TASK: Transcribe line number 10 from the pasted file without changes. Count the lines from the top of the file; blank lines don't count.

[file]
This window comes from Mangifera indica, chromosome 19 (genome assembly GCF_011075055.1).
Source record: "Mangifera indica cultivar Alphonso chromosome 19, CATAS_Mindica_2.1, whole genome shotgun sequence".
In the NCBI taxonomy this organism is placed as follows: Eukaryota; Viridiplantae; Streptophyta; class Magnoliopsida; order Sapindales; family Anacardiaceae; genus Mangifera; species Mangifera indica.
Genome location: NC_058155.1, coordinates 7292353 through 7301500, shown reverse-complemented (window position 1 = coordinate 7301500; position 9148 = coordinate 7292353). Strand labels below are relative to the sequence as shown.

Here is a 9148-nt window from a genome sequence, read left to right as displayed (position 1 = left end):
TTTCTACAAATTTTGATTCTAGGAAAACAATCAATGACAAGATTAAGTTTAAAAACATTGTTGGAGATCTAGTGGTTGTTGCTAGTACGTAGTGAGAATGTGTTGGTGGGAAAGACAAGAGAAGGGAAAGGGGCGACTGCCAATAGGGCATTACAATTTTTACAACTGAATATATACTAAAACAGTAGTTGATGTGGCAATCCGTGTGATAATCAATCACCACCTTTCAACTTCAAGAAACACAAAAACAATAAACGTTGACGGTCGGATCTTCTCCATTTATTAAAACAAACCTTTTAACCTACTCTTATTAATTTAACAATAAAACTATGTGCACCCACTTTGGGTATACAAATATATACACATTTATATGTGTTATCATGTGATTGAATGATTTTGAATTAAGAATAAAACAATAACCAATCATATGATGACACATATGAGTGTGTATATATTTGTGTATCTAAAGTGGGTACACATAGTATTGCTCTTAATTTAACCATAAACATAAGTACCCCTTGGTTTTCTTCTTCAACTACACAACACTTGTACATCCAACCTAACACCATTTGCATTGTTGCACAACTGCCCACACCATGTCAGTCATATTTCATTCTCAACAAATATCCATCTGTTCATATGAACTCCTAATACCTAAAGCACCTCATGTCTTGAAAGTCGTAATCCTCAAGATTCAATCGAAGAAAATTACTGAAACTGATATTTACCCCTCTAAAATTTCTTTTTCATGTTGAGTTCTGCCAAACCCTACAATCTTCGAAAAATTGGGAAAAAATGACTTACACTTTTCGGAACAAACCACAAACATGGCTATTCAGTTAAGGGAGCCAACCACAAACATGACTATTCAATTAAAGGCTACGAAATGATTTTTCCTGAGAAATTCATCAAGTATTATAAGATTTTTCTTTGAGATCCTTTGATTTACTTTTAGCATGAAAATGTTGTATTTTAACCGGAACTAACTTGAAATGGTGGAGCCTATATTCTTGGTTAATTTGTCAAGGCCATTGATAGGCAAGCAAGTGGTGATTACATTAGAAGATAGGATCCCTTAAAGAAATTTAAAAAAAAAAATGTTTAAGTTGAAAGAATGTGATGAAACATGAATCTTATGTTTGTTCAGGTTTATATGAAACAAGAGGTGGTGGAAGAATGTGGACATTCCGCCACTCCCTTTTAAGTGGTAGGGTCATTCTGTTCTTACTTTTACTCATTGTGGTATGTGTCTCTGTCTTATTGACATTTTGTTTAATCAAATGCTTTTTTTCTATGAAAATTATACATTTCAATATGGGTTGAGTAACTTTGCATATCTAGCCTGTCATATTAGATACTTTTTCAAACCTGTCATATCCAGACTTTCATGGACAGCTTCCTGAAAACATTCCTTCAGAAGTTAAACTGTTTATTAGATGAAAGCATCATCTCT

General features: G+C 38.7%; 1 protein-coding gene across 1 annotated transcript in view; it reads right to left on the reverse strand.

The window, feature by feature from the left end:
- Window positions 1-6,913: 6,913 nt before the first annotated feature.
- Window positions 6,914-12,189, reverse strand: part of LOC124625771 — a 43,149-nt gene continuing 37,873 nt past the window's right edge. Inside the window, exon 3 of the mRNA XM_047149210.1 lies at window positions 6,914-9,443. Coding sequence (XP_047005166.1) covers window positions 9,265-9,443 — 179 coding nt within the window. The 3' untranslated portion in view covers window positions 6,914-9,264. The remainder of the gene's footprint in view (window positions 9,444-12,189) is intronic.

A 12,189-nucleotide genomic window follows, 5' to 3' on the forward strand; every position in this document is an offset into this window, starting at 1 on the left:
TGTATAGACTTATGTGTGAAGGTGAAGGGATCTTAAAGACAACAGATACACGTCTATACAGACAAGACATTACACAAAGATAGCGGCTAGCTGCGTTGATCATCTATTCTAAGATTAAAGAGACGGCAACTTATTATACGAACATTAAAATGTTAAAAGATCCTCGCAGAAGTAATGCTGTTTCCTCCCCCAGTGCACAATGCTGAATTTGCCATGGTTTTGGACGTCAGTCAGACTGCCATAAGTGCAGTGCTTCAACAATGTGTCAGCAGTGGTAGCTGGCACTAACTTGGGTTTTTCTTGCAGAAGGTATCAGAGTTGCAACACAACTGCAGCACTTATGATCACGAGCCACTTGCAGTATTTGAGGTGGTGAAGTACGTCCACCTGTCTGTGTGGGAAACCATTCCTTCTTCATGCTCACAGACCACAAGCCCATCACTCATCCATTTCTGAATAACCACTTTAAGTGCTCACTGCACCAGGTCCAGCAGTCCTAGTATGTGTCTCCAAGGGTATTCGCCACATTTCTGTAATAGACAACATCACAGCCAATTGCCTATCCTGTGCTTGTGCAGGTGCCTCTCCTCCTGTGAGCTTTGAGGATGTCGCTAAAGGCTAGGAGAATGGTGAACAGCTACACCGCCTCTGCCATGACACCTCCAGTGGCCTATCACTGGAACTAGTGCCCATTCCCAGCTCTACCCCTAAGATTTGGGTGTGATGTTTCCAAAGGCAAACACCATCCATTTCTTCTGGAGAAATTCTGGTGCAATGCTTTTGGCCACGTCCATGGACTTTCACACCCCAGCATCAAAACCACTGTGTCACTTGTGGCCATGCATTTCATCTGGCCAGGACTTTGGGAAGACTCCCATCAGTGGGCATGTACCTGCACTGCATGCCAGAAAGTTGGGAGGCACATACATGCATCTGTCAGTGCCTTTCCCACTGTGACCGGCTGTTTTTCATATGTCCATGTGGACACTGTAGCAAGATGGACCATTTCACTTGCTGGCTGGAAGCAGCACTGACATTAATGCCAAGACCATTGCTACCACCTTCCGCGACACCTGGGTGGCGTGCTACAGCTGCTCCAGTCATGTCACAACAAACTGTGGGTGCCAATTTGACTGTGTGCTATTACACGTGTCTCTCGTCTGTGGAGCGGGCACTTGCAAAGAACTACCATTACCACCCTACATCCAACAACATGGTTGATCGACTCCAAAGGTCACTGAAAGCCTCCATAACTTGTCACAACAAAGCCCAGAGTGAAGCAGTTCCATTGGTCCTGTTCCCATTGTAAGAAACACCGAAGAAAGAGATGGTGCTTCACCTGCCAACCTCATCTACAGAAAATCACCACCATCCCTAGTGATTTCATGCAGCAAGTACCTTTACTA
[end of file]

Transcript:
- Window positions 6,914-12,189, reverse strand: part of LOC124625771 — a 43,149-nt gene continuing 37,873 nt past the window's right edge. Inside the window, exon 3 of the mRNA XM_047149210.1 lies at window positions 6,914-9,443. Coding sequence (XP_047005166.1) covers window positions 9,265-9,443 — 179 coding nt within the window. The 3' untranslated portion in view covers window positions 6,914-9,264. The remainder of the gene's footprint in view (window positions 9,444-12,189) is intronic.